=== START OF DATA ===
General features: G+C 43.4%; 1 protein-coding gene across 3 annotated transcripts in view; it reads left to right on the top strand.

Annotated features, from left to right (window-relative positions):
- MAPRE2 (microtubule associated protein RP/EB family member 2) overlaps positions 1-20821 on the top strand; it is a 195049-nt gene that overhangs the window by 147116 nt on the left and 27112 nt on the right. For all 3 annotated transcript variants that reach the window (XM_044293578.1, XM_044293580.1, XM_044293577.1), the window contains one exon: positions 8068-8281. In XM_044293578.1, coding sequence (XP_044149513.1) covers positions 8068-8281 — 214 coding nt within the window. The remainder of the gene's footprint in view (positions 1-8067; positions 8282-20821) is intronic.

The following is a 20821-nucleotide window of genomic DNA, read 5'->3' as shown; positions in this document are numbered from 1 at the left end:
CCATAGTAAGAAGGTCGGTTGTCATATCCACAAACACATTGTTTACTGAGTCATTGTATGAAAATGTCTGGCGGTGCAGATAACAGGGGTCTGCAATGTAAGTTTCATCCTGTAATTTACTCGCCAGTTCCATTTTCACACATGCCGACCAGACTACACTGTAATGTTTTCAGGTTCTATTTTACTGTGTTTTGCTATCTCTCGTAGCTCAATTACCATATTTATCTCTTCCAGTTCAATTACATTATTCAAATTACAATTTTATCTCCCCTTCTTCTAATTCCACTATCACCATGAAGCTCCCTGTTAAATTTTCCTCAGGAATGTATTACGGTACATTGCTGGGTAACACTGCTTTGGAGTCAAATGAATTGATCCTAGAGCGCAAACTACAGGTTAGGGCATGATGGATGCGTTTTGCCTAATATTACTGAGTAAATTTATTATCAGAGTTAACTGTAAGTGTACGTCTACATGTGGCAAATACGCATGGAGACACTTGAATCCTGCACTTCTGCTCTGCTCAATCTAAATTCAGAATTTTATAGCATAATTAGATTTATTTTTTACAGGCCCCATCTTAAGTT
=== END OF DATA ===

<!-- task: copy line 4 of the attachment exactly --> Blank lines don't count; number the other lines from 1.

The following is a 20821-nucleotide window of genomic DNA, read 5'->3' as shown; positions in this document are numbered from 1 at the left end: